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Candace Bialczak: Inspired by Everything

Interviewed by Jr. Board President June Aarsen, May 23, 2023

On Friday afternoon, I had the pleasure of meeting with local artist Candace Bialczak, who had just returned from a visit with her daughter in Seattle. We talked about gardening and travel, and how Candace is spending her retirement harnessing more creative energy than she thought she ever had in her youth.

Candace’s journey as an artist began at Southern Connecticut University. She originally worked for an insurance company, however, this job was uninspiring for her and she decided to explore the field of medical illustration. Since there were only two programs in the country for this at the time, she found herself studying at the University of Illinois. Unfortunately, the precise, meticulous nature of medical illustration made it harder for Candace to feel connected to her art. She felt as though she was just copying as accurately as she could, and even after leaving medical illustration she continued to create paintings that were as realistic as possible. In Candace’s opinion, realism is easier than stylistic, expressive art. Carrying the mindset that realism is what makes art good only ends up inhibiting creativity.

When medical illustration no longer appealed to Candace, she returned to Connecticut and continued her studies at the University of Hartford. She studied art which was much more subjective and worked with mediums like acrylic and oil paints. After taking a watercolor course she fell in love with watercolor painting, which is still her primary medium to this day. In much of Candace’s art, we can see the influence of both her background in medical illustration and in watercolor, which inspired her to ‘loosen’ her style.

For a while, Candace worked at her parents’ frame shop and sold her artwork up front, until she decided it was time to get a ‘real job.’ She got her teaching degree and taught art in Wallingford for many years. She retired in 2020 since it became very difficult to teach art virtually. “It’s just not the same,” she says, “You can’t teach pottery and painting online.” In her retirement, Candace is still dedicated to arts education and helping others. She now teaches adult art classes at the Arts Place in Cheshire and spends much of her time gardening and working in her studio during the summer. She loves to take inspiration from the little things in life and always pays attention to detail. “I take inspiration not necessarily from other art but rather from other things,” says Candace, especially from nature and her travels. Recently in Seattle, she noticed a hanging art piece from someone’s roof which led to the creation of a multimedia project of her own. She has begun using mixed media much more frequently than she had before retirement. She also has concern for the environment and recycles many of the old pieces of work she made as an art teacher. With piles and piles of unfinished artwork, she creates new collages, her way of “upcycling”. She encourages others to do the same. Although she thinks she lacked ideas years ago, she now finds herself with “too many ideas,” and is constantly finding new ways to use her art. To young artists, she says it is beneficial to have lofty goals, step out of the box, and be confident!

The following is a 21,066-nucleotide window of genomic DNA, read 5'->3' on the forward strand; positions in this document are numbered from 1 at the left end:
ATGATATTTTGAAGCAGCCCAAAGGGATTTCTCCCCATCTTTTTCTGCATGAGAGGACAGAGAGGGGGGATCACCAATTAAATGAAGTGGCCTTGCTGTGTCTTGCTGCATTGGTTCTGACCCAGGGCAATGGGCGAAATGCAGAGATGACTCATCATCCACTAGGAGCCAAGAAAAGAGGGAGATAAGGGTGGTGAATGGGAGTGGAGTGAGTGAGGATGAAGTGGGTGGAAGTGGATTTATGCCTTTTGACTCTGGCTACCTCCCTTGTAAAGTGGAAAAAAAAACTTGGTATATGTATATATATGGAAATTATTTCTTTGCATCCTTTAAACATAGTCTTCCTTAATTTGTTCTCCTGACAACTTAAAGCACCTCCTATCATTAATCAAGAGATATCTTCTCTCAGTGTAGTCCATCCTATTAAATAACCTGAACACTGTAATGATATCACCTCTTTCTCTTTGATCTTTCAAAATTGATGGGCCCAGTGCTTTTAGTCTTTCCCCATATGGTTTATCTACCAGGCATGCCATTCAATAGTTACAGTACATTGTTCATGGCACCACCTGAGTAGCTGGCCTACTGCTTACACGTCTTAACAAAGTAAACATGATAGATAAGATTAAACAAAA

To close our conversation, I asked Candace about her experience with Shoreline Arts Alliance and if there was anything she as an artist would like to see more of in our community. She immediately remarked how she thought her experience with the Shoreline Arts Trail was “fantastic,” and how it keeps her present with art. She had stopped selling her pieces on the green or at markets due to the hassle of setup and the damage that was often done to her art in transit, and the Arts Trail allowed her to sell her work comfortably. She also feels that the Art League allows her to meet and socialize with other artists, which made her feel like she was part of a community with shared experiences. In response to something she would like to see in our community, Candace suggested the idea of local artists creating pieces to recognize landmarks or features, such as community gardens, in our Shoreline Towns.

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